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Thermochemistry Essay

817 words - 4 pages

Thermochemistry is the application of thermodynamics to chemistry.Thermochemistry is used to predict the energy exchanges that occur in the following processes:1. chemical reactions2. phase changes such as boiling and melting3. the formation of solutionsThermochemistry is primarily concerned with the following state functions defined in thermodynamics:Internal energy (U)Enthalpy (H).Entropy (S)Gibbs free energy (G)Most identities in Thermochemistry arise from application of the first law of thermodynamics, the Law of Conservation of Energy, to these state function.In chemical reactions, bonds are broken and reformed, and heat may be given off or taken up in such processes. Since reactions are often carried out at constant pressure, the change in enthalpy is the appropriate measure of heat given off or absorbed.Laws of Thermochemistry1. The magnitude of H is directly proportional to the amount of reactant or product.-Thus H can be used as a ...view middle of the document...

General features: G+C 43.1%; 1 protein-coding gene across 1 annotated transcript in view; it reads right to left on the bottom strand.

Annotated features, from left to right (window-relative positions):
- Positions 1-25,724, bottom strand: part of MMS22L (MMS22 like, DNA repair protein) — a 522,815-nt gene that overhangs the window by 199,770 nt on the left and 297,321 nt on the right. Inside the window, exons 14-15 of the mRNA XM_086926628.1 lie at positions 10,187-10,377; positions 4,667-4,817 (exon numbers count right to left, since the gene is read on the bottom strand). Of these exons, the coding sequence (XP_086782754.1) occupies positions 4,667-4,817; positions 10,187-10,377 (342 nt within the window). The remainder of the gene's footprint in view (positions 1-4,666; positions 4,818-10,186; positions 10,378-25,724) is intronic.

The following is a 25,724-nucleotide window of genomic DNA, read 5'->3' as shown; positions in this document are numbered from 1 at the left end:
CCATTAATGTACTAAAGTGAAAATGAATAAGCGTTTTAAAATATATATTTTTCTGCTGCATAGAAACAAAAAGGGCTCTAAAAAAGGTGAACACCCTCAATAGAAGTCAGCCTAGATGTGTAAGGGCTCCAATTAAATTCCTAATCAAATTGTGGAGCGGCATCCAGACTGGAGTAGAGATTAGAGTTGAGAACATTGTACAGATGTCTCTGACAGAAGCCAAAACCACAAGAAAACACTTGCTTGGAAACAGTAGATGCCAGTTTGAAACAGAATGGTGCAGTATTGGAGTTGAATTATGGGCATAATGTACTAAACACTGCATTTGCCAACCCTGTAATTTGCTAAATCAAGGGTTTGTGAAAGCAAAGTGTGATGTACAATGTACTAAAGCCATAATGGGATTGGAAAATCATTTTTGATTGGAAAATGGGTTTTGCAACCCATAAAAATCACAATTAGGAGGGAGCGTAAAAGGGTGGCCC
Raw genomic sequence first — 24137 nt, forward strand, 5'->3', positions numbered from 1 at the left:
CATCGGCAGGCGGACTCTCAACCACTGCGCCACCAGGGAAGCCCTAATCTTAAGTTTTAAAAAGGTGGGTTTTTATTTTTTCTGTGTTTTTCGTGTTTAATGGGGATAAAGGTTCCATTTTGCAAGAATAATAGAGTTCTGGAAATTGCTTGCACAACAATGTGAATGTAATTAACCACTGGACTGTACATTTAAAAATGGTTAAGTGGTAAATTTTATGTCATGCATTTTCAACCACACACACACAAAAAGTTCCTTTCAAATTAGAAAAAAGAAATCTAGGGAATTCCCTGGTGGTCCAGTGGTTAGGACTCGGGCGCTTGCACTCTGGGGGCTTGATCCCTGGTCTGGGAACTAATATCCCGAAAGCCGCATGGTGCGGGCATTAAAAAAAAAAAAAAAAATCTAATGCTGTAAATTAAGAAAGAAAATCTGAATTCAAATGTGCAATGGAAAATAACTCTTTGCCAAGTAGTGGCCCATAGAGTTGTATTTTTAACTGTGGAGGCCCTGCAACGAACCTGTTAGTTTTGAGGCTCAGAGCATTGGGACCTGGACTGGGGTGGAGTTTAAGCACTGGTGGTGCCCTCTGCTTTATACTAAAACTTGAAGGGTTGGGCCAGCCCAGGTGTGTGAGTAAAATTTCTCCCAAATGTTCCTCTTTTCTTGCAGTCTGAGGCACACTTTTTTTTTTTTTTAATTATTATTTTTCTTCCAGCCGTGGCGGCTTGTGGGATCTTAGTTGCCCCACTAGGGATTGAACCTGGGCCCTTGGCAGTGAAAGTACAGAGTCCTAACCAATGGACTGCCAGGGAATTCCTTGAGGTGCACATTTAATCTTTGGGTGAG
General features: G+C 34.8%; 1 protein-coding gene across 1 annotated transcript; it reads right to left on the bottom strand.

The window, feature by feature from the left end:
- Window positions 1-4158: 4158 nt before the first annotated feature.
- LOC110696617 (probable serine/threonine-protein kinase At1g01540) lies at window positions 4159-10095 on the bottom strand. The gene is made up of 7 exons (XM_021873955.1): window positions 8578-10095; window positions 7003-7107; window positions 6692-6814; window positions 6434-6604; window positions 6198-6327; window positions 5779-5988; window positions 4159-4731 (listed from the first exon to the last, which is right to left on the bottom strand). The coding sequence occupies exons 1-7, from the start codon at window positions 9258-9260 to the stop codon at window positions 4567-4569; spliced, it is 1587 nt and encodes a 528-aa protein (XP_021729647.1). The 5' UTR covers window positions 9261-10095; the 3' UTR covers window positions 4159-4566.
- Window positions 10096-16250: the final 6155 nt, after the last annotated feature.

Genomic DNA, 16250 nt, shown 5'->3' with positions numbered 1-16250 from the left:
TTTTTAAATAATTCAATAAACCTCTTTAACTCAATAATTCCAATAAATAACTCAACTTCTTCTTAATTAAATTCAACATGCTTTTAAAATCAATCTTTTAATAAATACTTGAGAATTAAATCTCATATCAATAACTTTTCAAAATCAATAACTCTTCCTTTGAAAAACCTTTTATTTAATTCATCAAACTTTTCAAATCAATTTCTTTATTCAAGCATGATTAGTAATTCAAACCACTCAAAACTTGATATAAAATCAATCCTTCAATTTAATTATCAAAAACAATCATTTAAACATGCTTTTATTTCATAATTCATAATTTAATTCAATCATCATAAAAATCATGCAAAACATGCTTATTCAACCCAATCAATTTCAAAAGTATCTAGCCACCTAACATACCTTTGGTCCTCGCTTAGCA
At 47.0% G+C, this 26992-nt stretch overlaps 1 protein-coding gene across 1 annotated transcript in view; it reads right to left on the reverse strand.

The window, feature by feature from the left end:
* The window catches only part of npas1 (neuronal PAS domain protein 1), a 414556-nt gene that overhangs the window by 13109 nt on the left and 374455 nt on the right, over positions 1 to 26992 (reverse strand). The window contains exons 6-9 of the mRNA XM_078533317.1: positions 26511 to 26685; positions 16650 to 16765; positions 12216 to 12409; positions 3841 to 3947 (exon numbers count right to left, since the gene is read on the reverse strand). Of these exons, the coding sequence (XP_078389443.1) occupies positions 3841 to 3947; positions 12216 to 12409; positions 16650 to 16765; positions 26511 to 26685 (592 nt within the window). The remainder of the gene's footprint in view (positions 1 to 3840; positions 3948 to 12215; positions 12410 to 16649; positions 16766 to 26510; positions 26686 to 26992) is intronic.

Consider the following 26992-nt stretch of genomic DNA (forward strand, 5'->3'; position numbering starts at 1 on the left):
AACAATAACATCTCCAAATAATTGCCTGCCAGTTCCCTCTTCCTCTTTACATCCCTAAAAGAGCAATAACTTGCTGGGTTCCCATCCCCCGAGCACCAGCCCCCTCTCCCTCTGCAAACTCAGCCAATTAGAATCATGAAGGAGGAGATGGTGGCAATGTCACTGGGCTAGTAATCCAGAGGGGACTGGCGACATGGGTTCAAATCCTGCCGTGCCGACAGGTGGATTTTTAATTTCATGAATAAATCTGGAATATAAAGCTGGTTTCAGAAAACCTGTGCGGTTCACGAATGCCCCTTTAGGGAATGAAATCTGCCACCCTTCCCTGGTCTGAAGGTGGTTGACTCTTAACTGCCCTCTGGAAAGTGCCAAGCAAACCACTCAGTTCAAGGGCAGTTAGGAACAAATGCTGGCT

Heat is not conserved, it can be either created or destroyed. In the metric system, heat is measured in units of calories, which are defined as the amount of heat required to raise the temperature of one gram of water from 14.5oC to 15.5oC.In the SI system, the unit of heat is the joule.Heat CapacityThe heat capacity of a substance is the amount of heat required to raise the temperature of a defined amount of pure substances by one degree (Celsius or Kelvin). The calorie was defined so that the heat capacity of water was equal to one.The specific heat of a substance is the number of calories needed to raise the temperature of one gram by 1oC. Because one degree on the Celsius scale is equal to one Kelvin, specific heats in the metric system can be reported in units of either cal/g-oC or cal/g-K. The units of specific heat in the SI system are J/g-K. Because there are 4.184 joules in a calorie, the specific heat of water is 4.184 J/g-K.The ease with which a substance gains or loses heat can also be described in terms of its molar heat capacity, which is the heat required to raise the temperature of one mole of the substance by either 1oC or 1 K. In the metric system, the units of molar heat capacities are therefore either cal/mol-oC or cal/mol-K. In the SI system the units of molar heat capacities are J/mol-K.Heat and The Kinetic Molecular TheoryThe system is the small portion of the universe in which we are interested, such as the water in a beaker or a gas trapped in a piston and cylinder, as shown in the figures below. The surroundings are everything else in other words, the rest of the universe.The system and its surroundings are separated by a boundary. Heat is transferred across the boundary between a system and its surroundings.One of the fundamental principles of the kinetic theory is the assumption that the average kinetic energy of a collection of gas particles depends on the temperature of the gas and nothing else. A gas becomes warmer if and only if the average kinetic energy of the gas particles increases. Heat, when it raises the temperature of a system, produces an increase in the speed with which the particles of the system move, as shown in the figure below.

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